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Let's assume a non-rotating point mass with mass $M$. A non-massive object travels with constant velocity $\mathbf{v}_t$, with respect to the point mass, in the vicinity of the point mass. A non-massive observer, with constant velocity $\mathbf{v}_o\neq\mathbf{v}_t$, with respect to the point mass, is observing the target.

Without the point mass special-relativistic Lorentz transformations can be applied to perform a coordinate transformation. The question is how the coordinate transformation looks like in general-relativistic case, i.e. by considering the effect of the point mass?

In principle, the transformation should contain the Lorentz transformation as a limiting case for $M\rightarrow 0$.

Usually, the Schwarzschild metric is cited for a point mass potential $${\displaystyle \mathrm {d} s^{2}=-\left(1-{\frac {2M}{r}}\right)\mathrm {d} t^{2}+{\frac {1}{1-{\frac {2M}{r}}}}\mathrm {d} r^{2}+r^{2}\mathrm {d} \theta ^{2}+r^{2}\sin ^{2}(\theta )\;\mathrm {d} \phi ^{2}},$$

which for $M\rightarrow 0$ gives

$${\displaystyle \mathrm {d} s^{2}=-\mathrm {d} t^{2}+\mathrm {d} r^{2}+r^{2}\mathrm {d} \theta ^{2}+r^{2}\sin ^{2}(\theta )\;\mathrm {d} \phi ^{2}},$$

i.e. the classical special relativistic metric in spherical coordinates. But how to derive the transformation from the Schwarzschild metric?

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    $\begingroup$ Welcome to physics.SE! Your question contains a common misconception, which is that coordinate systems correspond to frames of reference in GR. See physics.stackexchange.com/q/458854 $\endgroup$ – Ben Crowell Feb 28 at 22:54
  • $\begingroup$ @Ben Crowell Thanks for your comment! Ok understood, one cannot have a global reference frame in GR. But it is also said one can define local frames. Assuming that observer and target are sufficiently close to each other, can we define local transformations in GR which go beyond the Lorentz transformations and which would go to the Lorentz transformation with $M\rightarrow 0$? $\endgroup$ – Stark Mar 1 at 10:34
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The Schwarzschild metric $G$ is:

$$G=\left[ \begin {array}{cccc} -1+2\,{\frac {M}{r}}&0&0&0 \\ 0& \left( 1-2\,{\frac {M}{r}} \right) ^{-1}&0&0 \\ 0&0&{r}^{2}&0\\ 0&0&0&{r}^{2} \left( \sin \left( \theta \right) \right) ^{2}\end {array} \right] $$

we first transformed the metric $G$ to $\eta$

$$G'=T_1\,G\,T_1=\eta= \left[ \begin {array}{cccc} {\frac {1}{\sqrt {1-2\,{\frac {M}{r}}}}}&0 &0&0\\ 0&{\frac {1}{\sqrt { \left( 1-2\,{\frac {M}{r }} \right) ^{-1}}}}&0&0\\ 0&0&{r}^{-1}&0 \\ 0&0&0&{\frac {1}{r\sin \left( \theta \right) }} \end {array} \right] \left[ \begin {array}{cccc} -1+2\,{\frac {M}{r}}&0&0&0 \\ 0& \left( 1-2\,{\frac {M}{r}} \right) ^{-1}&0&0 \\ 0&0&{r}^{2}&0\\ 0&0&0&{r}^{2} \left( \sin \left( \theta \right) \right) ^{2}\end {array} \right] \left[ \begin {array}{cccc} {\frac {1}{\sqrt {1-2\,{\frac {M}{r}}}}}&0 &0&0\\ 0&{\frac {1}{\sqrt { \left( 1-2\,{\frac {M}{r }} \right) ^{-1}}}}&0&0\\ 0&0&{r}^{-1}&0 \\ 0&0&0&{\frac {1}{r\sin \left( \theta \right) }} \end {array} \right] = \left[ \begin {array}{cccc} -1&0&0&0\\ 0&1&0&0 \\ 0&0&1&0\\ 0&0&0&1\end {array} \right] $$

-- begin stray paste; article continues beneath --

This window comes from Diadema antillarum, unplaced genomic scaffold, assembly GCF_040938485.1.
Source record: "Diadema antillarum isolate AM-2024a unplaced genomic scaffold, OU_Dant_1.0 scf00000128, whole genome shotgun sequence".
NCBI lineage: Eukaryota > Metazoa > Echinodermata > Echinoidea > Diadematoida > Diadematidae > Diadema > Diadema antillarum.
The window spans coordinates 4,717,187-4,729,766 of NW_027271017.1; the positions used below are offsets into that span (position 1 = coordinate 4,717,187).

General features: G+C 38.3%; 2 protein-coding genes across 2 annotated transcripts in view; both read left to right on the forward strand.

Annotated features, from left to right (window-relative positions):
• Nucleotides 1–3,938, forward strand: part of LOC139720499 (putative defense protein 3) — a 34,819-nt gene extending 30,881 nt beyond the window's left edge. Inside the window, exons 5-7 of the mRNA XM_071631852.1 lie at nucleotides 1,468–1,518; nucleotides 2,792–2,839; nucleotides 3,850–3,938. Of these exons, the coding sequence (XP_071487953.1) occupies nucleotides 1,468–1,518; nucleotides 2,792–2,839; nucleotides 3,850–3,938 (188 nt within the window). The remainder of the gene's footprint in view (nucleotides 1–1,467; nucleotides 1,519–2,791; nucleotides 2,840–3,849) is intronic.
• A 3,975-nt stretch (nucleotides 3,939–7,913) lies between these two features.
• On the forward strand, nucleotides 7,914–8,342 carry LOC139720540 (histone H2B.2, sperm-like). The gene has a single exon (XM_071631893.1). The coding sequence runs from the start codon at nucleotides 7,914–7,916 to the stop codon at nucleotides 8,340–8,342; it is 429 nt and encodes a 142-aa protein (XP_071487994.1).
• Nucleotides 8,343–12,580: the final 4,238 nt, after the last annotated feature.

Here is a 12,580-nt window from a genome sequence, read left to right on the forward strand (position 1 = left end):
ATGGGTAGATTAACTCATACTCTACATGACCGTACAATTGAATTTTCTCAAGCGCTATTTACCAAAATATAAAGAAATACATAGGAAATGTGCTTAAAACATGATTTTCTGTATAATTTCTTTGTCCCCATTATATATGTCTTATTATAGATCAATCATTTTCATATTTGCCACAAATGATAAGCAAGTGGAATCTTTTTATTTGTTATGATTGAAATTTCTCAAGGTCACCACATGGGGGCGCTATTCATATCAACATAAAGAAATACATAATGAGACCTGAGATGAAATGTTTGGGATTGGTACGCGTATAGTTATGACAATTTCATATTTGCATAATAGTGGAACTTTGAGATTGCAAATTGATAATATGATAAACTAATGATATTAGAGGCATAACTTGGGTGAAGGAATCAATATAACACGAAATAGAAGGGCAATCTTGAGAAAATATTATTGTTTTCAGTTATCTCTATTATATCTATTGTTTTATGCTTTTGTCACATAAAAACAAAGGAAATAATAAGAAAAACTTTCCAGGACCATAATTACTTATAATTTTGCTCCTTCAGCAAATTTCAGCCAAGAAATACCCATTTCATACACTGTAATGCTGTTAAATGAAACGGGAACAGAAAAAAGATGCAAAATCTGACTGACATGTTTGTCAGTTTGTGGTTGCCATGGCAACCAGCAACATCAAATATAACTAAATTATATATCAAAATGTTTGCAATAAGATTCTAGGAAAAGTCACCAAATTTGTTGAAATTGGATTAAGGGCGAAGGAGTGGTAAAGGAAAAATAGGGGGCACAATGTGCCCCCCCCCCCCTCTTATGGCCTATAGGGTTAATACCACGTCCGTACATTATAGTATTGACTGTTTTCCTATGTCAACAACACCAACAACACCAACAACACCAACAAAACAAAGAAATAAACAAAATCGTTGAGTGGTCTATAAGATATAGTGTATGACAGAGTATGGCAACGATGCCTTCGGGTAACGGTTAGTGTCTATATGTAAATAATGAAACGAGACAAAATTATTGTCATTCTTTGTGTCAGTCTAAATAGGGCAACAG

Then we transformed $G'=\eta$ to spherical coordinates

$$T_2\,\eta\,T_2= \left[ \begin {array}{cccc} 1&0&0&0\\ 0&1&0&0 \\ 0&0&r&0\\ 0&0&0&r\sin \left( \theta \right) \end {array} \right] \left[ \begin {array}{cccc} -1&0&0&0\\ 0&1&0&0 \\ 0&0&1&0\\ 0&0&0&1\end {array} \right] \left[ \begin {array}{cccc} 1&0&0&0\\ 0&1&0&0 \\ 0&0&r&0\\ 0&0&0&r\sin \left( \theta \right) \end {array} \right]= \left[ \begin {array}{cccc} -1&0&0&0\\ 0&1&0&0 \\ 0&0&{r}^{2}&0\\ 0&0&0&{r}^{2} \left( \sin \left( \theta \right) \right) ^{2}\end {array} \right] $$

so the transformation matrix to bring the Schwarzschild metric $G$ to a spherical coordinates (metric $G_s\quad$) is:

$$T=T_2\,T_1=\left[ \begin {array}{cccc} {\frac {1}{\sqrt {1-2\,{\frac {M}{r}}}}}&0 &0&0\\ 0&{\frac {1}{\sqrt { \left( 1-2\,{\frac {M}{r }} \right) ^{-1}}}}&0&0\\ 0&0&1&0 \\ 0&0&0&1\end {array} \right] $$

$$T\,G\,T=G_s$$

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  • $\begingroup$ I do not see how this answers the question $\endgroup$ – magma Mar 2 at 0:59
  • $\begingroup$ The question was : transformed the Schwarzschild metric to spherical coordinates?. This is what I did $\endgroup$ – Eli Mar 2 at 7:25
  • $\begingroup$ No, the (unclear) question was , as far as I understand, how to transform the metric for an Observer moving in a certain direction in Schwarzshild space-time $\endgroup$ – magma Mar 3 at 2:52
  • $\begingroup$ @Eli thank you for your answer, but as magma pointed out it was not the question. The question is: How to perform (local) space-time coordinate transformation in GR? $\endgroup$ – Stark Mar 3 at 21:02
  • $\begingroup$ @magma I think you got the question correct, although I am not familiar with the term "metric transformation". I basically look for the Lorentz-transformation analogue in GR. $\endgroup$ – Stark Mar 3 at 21:06

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